Frequent flyers at two of the world’s largest airlines received a reprieve over the weekend. Delta Air Lines and United Airlines announced major changes to their loyalty program, extended previously earned elite status and other benefits. The moves are dramatic, affecting millions of program members.
[A]s coronavirus continues to dramatically impact travel across the globe, you don’t have to worry about your benefits – they’ll be extended so you can enjoy them when you are ready to travel again.– Sandeep Dube, Delta’s Senior Vice President – Customer Engagement and Loyalty
Delta strikes first*
On Sunday morning Delta Air Lines announced that all 2020 SkyMiles Medallion elite status would extend by one year. Qualifications slated to expire on 31 January 2021 would now last throughout 2021 and expire on 31 January 2022. The carrier has essentially written off 2020 as a qualification year, acknowledging that travel will be so depressed that it would completely skew the program demographics. Moreover, all qualifying credits earned in 2020 will roll over to the 2021 balance. Not just those in excess of a qualification tier, but all of them. This represents a potential windfall for anyone that does start traveling again soon for a couple years to come.
The changes extend beyond just the Medallion program. SkyClub memberships will extend by six months. So will Medallion drink vouchers. Upgrade certificates and SkyMiles-linked travel vouchers also get an extra six months of life. The co-brand American Express card members also see expiry extended for lounge passes, credit vouchers and companion certificates.
United Airlines joins the party
Just a few hours later United Airlines announced similar changes to its MileagePlus program. Extending the elite status from 2020 to 2021 matches the Delta move while some of the other changes vary. Rather than rolling over 2020 earning to 2021 United will halve the earning requirements in 2020. This limits the exposure a bit more for United while still recognizing that 2020 travelers need a bit of help on the elite status front.
United’s annual membership programs, like United Club memberships, Economy Plus seating subscriptions or inflight WiFi service all get an automatic six-month extension. PlusPoints upgrade credits are also extended six months.
United’s Electronic Travel Certificates (ETCs) are now valid for 24 months, not just 12. This applies to any previously issued certificate that was still valid as of 1 April 2020 as well as all new certificates issued since then.
The carrier is also waiving all award redeposit fees for travel through 31 May 2020. For the rest of 2020 there are no fees for a redeposit in made 30 days out in advance of the travel.
United also hints of further changes planned for elite qualification in 2021 for the 2022 program year, recognizing “that getting back to travel will occur at a different pace for different members.”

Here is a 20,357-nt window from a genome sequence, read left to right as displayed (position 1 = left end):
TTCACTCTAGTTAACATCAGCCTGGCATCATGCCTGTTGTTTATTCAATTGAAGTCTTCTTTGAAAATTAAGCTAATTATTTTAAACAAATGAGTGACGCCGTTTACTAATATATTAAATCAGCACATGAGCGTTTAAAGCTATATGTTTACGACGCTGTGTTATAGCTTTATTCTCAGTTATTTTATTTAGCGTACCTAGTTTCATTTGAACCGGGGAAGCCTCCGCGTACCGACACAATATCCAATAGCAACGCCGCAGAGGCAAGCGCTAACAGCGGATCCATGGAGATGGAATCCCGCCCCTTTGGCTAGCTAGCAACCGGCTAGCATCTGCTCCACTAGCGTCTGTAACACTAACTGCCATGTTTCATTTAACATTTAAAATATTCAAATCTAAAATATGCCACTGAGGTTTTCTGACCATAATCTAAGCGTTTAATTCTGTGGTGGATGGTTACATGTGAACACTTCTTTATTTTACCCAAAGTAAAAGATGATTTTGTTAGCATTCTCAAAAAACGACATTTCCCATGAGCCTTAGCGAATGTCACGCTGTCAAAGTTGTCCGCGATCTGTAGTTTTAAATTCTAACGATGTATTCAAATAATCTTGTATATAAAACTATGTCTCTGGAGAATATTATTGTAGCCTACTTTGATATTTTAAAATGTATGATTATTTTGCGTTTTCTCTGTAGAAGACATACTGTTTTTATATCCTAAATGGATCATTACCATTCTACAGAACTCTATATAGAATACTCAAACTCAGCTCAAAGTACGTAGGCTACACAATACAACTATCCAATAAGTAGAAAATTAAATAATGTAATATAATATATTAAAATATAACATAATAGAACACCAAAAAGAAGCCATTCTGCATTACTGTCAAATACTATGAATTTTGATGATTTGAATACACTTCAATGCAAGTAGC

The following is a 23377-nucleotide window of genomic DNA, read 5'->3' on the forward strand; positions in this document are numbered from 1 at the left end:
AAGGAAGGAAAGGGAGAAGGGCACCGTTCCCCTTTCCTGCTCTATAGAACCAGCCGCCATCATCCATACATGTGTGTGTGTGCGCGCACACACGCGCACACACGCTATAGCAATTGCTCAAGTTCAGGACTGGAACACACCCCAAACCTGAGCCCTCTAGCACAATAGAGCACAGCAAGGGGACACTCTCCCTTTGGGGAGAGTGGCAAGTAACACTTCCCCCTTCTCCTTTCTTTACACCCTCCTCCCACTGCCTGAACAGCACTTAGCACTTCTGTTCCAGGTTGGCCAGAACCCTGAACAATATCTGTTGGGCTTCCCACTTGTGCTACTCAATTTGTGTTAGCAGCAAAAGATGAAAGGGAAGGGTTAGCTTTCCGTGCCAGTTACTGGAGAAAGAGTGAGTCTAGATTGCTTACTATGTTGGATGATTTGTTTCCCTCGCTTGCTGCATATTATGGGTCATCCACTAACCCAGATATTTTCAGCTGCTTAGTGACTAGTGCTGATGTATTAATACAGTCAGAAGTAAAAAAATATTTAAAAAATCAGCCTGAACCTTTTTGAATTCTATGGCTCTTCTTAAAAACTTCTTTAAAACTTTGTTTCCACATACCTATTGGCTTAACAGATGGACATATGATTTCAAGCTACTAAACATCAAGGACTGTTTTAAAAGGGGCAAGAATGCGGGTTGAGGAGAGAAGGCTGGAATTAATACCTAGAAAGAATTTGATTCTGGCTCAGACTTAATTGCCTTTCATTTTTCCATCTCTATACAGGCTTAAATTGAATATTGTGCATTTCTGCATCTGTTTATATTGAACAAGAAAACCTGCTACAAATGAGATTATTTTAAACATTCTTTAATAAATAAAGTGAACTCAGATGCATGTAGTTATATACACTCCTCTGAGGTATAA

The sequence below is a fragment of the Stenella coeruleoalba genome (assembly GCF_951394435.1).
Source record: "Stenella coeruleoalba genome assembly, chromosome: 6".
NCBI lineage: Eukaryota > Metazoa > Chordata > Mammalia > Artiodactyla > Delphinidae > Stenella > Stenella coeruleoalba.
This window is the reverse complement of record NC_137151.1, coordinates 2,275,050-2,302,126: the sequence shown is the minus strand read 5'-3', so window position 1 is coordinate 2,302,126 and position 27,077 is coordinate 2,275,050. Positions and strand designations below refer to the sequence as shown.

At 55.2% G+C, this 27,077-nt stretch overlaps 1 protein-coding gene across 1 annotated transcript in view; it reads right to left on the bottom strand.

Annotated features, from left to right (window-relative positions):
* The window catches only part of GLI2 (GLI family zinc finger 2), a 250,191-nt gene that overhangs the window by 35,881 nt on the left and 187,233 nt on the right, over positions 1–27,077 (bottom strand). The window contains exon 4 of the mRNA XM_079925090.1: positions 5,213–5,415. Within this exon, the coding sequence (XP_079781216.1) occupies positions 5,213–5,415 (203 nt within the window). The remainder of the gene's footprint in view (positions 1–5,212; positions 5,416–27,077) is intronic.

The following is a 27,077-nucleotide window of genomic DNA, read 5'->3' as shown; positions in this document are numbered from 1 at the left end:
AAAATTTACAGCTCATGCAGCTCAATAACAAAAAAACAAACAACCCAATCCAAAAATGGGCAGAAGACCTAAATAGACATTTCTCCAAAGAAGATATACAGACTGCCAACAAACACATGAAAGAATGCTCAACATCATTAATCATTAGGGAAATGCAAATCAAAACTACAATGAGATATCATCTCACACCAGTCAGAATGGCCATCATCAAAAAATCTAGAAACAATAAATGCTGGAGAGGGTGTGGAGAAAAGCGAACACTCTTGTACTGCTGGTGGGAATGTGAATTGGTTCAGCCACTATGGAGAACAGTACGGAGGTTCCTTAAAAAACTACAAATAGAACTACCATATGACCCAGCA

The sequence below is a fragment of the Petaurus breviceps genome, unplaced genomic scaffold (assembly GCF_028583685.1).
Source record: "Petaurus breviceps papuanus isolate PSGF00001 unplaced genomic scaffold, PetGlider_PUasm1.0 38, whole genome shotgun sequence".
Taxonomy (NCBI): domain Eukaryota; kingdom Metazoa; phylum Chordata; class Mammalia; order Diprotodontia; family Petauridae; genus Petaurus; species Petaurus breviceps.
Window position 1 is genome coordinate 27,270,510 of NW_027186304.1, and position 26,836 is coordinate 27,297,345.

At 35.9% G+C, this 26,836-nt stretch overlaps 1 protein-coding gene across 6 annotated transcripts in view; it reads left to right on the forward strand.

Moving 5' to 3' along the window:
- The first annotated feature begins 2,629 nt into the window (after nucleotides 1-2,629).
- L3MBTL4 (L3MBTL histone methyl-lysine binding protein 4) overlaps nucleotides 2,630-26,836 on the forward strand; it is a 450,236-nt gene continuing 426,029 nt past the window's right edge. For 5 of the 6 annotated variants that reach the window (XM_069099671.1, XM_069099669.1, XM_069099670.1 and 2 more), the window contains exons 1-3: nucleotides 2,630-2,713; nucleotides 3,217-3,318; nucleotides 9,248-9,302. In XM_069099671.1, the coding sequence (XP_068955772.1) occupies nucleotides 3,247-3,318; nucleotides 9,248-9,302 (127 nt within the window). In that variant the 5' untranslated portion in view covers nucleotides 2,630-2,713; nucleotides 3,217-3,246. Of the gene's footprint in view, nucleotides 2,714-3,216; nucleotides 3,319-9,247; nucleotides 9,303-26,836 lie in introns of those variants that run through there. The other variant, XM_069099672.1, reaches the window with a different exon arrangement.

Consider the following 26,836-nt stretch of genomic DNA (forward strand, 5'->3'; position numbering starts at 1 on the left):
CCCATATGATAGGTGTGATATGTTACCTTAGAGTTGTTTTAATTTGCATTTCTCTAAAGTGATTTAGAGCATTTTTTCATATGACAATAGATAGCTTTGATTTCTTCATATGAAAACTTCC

Big moves, but are they the right ones?
Was the time right to make the move? Based on prior communications it is obvious that the airlines have been fielding inquiries on this topic pretty much since the traffic collapse began a month ago. And there’s no doubt that making the announcement now scores some goodwill among members. How could it possible be a bad idea?
With nearly eight months left in the qualification year and massive uncertainty about what the global travel market will look like during that time this could be “either a Genius move or Risky as hell,” according to Mark Ross-Smith, a loyalty program consultant and former head of Malaysia Airlines’ Enrich program.
There is no consumer behavior to change right now, leaving minimal reason to make dramatic moves. A program is not going to lose a member today to another airline (same for hotel programs that are also making similar moves) because there is nowhere for that consumer to go right now. At best this move marginally shifts some cobrand credit card spend right now. And that’s important revenue and an important loyalty metric, but the wallet share shift is likely to be miniscule.
On the flip side, when the time comes to try to induce change from consumers the options are now more limited. The airlines have played one of their biggest moves, reducing the options for a free marketing boost when people are thinking more about a return to travel rather than simply trying to get through another day at home.
It was not a bad choice and almost certainly on the correct level of impact that the programs should be taking. But the timing remains somewhat questionable to me.
*First is, of course, relative. Several airlines in Asia made moves already. Some in Europe did as well. But the US programs are larger and have a broader reach. Also, Delta was the first major program that works on a calendar year basis to adjust in this way. Also worth noting that JetBlue also announced likely changes to earning rules this year but no details yet.
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